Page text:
AIRMIC set up a task force to investigate solvent schemes of arrangement after seeing the number of such schemes rise to more than 20 at present from an estimated three in 2003 and seven in 2004. Under such a scheme, an insurer that wants to withdraw from business or from a class of business is allowed to keep any funds remaining once it negotiates settlement of outstanding liabilities with its creditors, mainly policyholders. A particular shortcoming reported by AIRMIC members is the status of incurred but not reported (IBNR) claims, with persistent complaints that these are being heavily discounted and voting rights for this class of creditor reduced.
Members have also complained about schemes being presented in confusing ways and lacking important information.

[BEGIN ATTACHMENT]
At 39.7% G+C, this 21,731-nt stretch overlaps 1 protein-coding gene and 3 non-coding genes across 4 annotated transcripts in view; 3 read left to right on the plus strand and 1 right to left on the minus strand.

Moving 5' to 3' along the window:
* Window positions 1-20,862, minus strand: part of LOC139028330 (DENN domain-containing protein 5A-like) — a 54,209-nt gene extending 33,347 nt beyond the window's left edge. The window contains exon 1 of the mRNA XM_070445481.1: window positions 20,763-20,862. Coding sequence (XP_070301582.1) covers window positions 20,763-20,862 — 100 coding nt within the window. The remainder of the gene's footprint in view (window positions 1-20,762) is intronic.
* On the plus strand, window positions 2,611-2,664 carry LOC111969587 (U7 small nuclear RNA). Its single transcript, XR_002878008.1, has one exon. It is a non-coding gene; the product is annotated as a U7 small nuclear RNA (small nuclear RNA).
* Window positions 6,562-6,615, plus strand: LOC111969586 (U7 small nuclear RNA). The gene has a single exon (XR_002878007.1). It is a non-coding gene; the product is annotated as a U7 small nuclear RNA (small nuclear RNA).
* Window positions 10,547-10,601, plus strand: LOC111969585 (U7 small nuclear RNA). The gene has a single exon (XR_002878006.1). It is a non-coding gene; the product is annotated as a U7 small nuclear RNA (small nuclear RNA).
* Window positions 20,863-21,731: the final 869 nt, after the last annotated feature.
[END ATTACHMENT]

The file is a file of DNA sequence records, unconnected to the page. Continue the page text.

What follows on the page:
AIRMIC is also following with interest the expected appeal against the refusal in July 2005 by the High Court to sanction a solvent scheme put forward by three major insurance companies for their joint venture, the British Aviation Insurance Company (BAIC), in which one of the objections was to the treatment of IBNR creditors. Giving judgment, Mr Justice Lewison said, 'The purpose of the scheme is to allow surplus funds to be returned to shareholders in preference to satisfying the legitimate claims of creditors.'